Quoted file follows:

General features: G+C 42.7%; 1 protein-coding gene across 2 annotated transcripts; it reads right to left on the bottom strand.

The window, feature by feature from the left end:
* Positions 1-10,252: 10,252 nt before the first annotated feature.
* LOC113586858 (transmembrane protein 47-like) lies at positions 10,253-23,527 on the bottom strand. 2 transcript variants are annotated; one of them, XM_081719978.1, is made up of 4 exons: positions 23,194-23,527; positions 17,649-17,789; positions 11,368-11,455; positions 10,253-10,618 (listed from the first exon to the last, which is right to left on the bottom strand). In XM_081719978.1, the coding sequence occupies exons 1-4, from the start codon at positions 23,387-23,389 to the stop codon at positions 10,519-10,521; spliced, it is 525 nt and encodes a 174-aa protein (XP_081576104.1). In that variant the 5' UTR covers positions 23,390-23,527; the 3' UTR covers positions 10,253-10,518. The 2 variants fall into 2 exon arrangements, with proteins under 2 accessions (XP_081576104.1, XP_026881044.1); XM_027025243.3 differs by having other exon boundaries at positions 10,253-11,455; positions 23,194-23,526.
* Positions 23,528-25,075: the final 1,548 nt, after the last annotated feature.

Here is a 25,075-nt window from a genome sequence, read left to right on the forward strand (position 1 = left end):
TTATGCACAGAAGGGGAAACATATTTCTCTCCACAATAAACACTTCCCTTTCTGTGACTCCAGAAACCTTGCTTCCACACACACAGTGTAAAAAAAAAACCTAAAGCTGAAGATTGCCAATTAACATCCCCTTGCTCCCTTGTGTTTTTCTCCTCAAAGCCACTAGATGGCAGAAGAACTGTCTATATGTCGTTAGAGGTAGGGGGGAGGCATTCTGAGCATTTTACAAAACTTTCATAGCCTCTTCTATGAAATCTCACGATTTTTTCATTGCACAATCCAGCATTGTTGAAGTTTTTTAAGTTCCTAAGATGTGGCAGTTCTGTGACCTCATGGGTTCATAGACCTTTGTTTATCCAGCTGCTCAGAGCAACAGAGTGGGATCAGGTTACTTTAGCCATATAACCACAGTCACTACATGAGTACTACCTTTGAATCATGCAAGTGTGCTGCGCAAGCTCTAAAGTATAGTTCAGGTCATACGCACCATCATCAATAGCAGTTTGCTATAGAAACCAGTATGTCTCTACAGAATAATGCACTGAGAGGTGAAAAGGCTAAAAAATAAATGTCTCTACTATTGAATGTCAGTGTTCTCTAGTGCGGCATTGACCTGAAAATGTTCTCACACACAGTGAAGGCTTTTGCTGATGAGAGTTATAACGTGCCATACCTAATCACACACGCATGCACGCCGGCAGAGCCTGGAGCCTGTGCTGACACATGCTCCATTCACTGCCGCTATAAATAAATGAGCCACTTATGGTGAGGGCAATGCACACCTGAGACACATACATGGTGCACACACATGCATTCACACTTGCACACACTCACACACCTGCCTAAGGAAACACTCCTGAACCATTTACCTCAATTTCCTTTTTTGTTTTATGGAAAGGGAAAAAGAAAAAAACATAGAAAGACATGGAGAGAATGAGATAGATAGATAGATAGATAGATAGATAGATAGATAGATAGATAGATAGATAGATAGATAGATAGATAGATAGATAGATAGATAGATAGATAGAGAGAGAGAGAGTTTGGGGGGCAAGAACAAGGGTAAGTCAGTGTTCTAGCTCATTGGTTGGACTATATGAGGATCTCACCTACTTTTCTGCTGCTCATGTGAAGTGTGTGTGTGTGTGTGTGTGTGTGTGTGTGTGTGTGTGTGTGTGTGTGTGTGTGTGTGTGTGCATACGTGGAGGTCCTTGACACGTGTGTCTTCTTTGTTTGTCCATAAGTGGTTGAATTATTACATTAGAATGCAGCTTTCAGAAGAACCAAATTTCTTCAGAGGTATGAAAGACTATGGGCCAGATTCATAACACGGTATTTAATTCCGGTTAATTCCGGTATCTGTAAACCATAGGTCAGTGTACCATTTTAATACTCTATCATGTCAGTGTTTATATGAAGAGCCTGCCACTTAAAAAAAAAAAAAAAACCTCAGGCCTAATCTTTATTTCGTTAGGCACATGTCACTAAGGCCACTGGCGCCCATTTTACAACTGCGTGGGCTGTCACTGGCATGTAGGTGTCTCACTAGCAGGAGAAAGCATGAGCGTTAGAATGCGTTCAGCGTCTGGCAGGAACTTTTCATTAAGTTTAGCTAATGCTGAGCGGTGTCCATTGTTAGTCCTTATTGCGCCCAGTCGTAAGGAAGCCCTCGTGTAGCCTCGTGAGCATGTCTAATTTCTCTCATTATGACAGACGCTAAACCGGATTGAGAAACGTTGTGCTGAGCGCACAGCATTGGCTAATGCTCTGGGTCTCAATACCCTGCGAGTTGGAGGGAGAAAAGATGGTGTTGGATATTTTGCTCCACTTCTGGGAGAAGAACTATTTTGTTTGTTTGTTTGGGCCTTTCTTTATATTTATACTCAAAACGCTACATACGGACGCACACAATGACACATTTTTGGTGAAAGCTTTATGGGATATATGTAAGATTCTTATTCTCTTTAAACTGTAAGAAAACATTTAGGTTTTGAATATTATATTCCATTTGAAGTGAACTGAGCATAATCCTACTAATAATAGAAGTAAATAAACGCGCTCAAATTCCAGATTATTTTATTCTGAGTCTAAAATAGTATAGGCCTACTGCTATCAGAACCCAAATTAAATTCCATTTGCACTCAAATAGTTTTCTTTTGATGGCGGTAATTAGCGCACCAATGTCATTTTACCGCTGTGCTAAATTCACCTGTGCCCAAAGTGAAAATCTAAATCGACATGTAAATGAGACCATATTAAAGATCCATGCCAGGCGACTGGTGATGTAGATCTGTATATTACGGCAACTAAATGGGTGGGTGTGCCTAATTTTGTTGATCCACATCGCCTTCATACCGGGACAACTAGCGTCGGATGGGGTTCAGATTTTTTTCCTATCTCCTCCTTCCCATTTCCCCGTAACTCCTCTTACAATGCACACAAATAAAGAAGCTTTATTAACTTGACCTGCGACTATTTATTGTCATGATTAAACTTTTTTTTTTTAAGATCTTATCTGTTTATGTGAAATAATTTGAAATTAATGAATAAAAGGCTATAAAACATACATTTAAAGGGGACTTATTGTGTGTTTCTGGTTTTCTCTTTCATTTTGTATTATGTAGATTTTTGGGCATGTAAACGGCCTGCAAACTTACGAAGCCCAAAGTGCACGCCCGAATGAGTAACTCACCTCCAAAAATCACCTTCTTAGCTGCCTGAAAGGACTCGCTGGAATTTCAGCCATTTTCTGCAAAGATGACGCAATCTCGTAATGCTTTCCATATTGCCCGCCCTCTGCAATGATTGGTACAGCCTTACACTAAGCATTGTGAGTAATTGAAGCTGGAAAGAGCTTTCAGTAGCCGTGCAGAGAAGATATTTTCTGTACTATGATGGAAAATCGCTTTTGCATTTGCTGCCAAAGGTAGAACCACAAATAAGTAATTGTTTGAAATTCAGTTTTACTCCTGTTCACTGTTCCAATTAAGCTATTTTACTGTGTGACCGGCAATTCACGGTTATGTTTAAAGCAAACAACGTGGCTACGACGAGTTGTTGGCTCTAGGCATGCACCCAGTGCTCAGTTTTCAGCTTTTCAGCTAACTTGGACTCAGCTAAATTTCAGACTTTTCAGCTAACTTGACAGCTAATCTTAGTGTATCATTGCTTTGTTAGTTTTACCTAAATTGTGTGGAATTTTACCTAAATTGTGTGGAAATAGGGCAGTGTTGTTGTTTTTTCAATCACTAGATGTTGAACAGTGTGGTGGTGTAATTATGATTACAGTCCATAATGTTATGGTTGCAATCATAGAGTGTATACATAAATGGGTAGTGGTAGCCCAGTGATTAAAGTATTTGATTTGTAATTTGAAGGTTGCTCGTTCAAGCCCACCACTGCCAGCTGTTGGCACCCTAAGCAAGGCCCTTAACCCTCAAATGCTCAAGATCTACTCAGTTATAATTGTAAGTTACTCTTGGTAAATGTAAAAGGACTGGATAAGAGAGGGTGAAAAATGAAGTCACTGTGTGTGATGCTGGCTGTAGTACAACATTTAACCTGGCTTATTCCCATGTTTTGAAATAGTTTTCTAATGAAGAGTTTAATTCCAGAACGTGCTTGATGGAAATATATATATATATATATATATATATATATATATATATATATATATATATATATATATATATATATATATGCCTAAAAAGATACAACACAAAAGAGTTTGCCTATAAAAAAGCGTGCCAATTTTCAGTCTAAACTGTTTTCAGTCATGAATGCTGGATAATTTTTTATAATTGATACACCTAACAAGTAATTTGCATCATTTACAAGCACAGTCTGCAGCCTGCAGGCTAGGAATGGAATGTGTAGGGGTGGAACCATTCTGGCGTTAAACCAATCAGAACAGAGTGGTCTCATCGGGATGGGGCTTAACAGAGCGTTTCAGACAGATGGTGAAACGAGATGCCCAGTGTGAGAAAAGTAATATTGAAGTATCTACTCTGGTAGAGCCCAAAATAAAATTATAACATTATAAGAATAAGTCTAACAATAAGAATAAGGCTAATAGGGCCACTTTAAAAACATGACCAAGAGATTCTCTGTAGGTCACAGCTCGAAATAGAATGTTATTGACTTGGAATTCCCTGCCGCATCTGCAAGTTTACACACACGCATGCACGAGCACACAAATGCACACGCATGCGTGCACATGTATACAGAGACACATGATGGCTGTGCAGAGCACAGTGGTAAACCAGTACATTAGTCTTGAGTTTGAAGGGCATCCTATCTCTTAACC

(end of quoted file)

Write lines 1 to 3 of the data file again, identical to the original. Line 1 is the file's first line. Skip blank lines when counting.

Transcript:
General features: G+C 42.7%; 1 protein-coding gene across 2 annotated transcripts; it reads right to left on the bottom strand.

The window, feature by feature from the left end:
* Positions 1-10,252: 10,252 nt before the first annotated feature.